Ask Madeline Miller - September 21, 2012 discussion

Ask Madeline!

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message 1: by Margo (new)

Margo (maothrockmorton) | 1 comments Mod
Welcome to the group! Madeline will be answering questions on Friday, September 21, 2012. In the meantime if you have a question for Madeline or just want to introduce yourself feel free to do so in this thread.

message 2: by Jacqui (new)

Jacqui Lademann (bookblog76) | 2 comments I loved 'The Song of Achilles'. How hard is it (or easy) to write about characters that are so well known?

message 3: by Michael (last edited Sep 14, 2012 09:14PM) (new)

Michael Autry | 1 comments Your novel brought to mind some of the works of Mary Renault, one of my all time favorite authors. Were you influenced at all by her novels?

message 4: by SJ (new)

SJ | 3 comments I’m a huge classics geek and fan and I absolutely adored your book! Will you be writing more novels based on Greek mythology?

message 5: by Jake (new)

Jake (jakethecupcakecreator) | 2 comments I am hopeful that you will be writing more Greek mythology =) Actaully any myhtology would be interesting and especially with how well written this novel is! I absolutely loved The Song of Achilles! I also hated it because of how unfair things became but I guese it is what seperates the mundane novels from excelent ones.I'm glad there was a happily ever after, even if it was after both died tragically (although if we are honest, the ancient Greeks do tragedy like no others). Mythilocgical wise, did Thetis actaully detest and hate her husband?

message 6: by SJ (new)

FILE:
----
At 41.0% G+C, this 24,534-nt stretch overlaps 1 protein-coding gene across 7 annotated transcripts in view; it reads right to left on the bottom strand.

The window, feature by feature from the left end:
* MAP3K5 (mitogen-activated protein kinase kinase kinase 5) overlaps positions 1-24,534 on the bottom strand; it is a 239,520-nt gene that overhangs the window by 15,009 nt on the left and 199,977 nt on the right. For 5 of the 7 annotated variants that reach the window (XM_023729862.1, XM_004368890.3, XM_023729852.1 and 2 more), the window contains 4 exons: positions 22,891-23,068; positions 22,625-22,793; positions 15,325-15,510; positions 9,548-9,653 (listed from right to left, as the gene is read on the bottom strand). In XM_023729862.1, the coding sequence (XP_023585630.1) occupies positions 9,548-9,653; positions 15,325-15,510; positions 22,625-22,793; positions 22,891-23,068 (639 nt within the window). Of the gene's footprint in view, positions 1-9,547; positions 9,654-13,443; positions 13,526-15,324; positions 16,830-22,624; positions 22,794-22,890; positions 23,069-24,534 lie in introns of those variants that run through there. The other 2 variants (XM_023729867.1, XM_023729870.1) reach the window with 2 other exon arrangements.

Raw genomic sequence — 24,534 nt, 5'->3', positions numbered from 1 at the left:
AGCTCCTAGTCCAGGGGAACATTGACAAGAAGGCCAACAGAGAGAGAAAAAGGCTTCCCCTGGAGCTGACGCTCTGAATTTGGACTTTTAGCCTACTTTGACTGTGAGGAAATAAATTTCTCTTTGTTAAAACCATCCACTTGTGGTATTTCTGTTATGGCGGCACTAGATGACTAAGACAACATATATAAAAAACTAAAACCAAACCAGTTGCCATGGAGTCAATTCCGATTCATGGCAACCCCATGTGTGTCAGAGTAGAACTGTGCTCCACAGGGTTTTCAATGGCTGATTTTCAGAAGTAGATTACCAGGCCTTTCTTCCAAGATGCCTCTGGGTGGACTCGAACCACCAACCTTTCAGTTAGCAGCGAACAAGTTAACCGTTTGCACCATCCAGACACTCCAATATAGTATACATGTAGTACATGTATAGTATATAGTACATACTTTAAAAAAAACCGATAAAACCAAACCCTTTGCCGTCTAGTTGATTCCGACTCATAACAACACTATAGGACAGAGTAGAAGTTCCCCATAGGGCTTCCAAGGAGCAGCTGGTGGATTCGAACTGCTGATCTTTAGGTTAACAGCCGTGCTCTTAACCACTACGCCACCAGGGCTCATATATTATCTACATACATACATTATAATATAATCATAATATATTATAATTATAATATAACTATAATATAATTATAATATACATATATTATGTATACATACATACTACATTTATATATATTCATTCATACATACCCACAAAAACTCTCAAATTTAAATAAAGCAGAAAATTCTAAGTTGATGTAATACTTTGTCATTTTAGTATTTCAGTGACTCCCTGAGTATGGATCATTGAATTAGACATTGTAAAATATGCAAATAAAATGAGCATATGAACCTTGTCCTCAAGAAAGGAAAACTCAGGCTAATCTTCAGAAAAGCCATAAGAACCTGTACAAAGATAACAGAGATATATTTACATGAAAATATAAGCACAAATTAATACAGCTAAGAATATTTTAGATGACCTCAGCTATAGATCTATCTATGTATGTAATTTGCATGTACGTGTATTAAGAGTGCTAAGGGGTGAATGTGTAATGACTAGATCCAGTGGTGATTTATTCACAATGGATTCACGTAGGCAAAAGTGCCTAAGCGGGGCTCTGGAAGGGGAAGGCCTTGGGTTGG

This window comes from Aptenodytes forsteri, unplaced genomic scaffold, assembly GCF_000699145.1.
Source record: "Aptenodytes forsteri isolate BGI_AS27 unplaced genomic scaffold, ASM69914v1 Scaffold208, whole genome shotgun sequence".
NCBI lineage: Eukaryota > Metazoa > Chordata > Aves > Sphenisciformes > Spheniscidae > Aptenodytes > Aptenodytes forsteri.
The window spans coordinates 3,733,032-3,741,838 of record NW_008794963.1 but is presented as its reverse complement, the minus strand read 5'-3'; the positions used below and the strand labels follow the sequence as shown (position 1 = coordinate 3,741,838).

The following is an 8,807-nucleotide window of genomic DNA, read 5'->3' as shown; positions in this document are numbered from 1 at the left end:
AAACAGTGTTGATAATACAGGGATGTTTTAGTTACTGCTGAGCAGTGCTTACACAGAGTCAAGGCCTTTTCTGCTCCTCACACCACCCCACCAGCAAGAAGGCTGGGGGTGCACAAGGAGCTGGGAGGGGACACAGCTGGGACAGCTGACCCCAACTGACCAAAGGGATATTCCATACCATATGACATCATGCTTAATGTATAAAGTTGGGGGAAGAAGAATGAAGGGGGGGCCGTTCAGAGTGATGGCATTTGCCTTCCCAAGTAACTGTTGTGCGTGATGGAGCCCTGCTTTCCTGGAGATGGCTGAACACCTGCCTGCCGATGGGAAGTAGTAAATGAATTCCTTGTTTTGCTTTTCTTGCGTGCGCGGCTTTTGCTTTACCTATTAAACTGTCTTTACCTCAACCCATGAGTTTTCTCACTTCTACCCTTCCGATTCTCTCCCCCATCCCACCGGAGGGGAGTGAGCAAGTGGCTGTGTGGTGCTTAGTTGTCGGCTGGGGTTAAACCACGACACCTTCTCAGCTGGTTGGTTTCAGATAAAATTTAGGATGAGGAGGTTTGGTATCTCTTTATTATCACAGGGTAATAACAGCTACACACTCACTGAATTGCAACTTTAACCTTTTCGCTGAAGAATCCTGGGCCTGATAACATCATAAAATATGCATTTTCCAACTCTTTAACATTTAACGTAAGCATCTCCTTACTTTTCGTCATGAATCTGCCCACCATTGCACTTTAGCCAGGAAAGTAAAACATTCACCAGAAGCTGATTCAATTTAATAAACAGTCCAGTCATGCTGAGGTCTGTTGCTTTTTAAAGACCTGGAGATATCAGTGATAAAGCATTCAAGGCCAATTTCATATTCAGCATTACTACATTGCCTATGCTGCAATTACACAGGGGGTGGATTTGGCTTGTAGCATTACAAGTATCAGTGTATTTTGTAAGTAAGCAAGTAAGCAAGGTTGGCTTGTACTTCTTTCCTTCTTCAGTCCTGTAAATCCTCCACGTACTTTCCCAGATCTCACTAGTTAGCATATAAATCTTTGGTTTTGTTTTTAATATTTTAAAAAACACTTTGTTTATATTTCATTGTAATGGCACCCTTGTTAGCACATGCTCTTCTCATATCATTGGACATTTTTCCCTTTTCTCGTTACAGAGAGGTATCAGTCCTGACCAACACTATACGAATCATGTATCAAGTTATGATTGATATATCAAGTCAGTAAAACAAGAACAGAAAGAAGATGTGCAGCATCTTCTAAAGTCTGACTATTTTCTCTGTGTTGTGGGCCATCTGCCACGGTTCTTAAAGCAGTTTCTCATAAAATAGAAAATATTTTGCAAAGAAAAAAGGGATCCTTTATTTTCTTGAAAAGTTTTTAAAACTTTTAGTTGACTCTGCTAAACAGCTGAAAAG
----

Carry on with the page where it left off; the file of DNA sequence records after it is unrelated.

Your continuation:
SJ | 3 comments Oh, I was also kind of wondering, if there was no written language in Homeric Greece, how was it that they marked the graves in the last chapter?


message 7: by Gillian (new)

Gillian (gilliankyriakougooglemailcom) | 2 comments A sensitively written update of one authors slant on the relationship between Achilles and Patroclus before and during Homer's Trojan War, which I enjoyed
The story evolves around the fact that you have assumed Achilles and Patroclus were homosexuals. This makes the story more viable and exciting but was this a purely fictional notion or did you feel from the Homeric text and research that there were grounds for this assumption? Ancient Greeks accepted relationships between men but it was on the basis of mentor/young boy. Mentors also usually having wives. They were also trained to be loyal to their kings or generals (Alexander the Great and his band of loyal soldiers)

Also I felt the character of Patroclus was developed, as a foil to Achilles, a little too passive somehow. Look forward to your comment Madeline. I live in Greece and continue to learn about Homer/ Mythology/Ancient Greece. Would love to hear other people's comments as well.

message 8: by Nikolas (new)

Nikolas | 1 comments I really enjoyed your book! I would like to know if you identified with Patroclus while you were writing this book. If so, was it emotional for you writing the ending?

message 9: by Hannah (new)

Hannah Wilson Do you have any plans to write a novel based on any of the women of Greek mythology you've discussed on your blog? (Especially Atalanta.) Disappointingly Heroines can be just as "thin on the ground" today as they were in antiquity!

message 10: by Mender (new)

Mender | 1 comments If you could spend a season on Mount Pelion with Chiron, what would you want to learn from him?

message 11: by Hannah (new)

Hannah Wilson If I may ask, what are your other areas of interest in Classical Studies/Ancient History?

Do you have a particular interest in LGBT matters in Classical studies/Ancient History or is your interest in Akhilleus and Patroklos and one-off situation?

message 12: by Elizabeth (new)

Elizabeth Hopkinson | 1 comments I loved Song of Achilles. I love the Iliad and I loved the tender love story you created between Patroclus and Achilles. It was particularly special for me because it seemed similar to the relationship between two characters in a novel I am writing at the moment ( only in mine it is an asexual love). Do you prefer writing about men to women? I do.

message 13: by Hannah (new)

Hannah Wilson What do you make of the 'Troy' film removing the mythological/divine aspect of the story of the Trojan War? What do you think this aspect brings to the story and what does the story lose in removing it? (Just to clarify, the second half is about the idea in general, not the movie specifically.)

message 14: by Charles Stephen (new)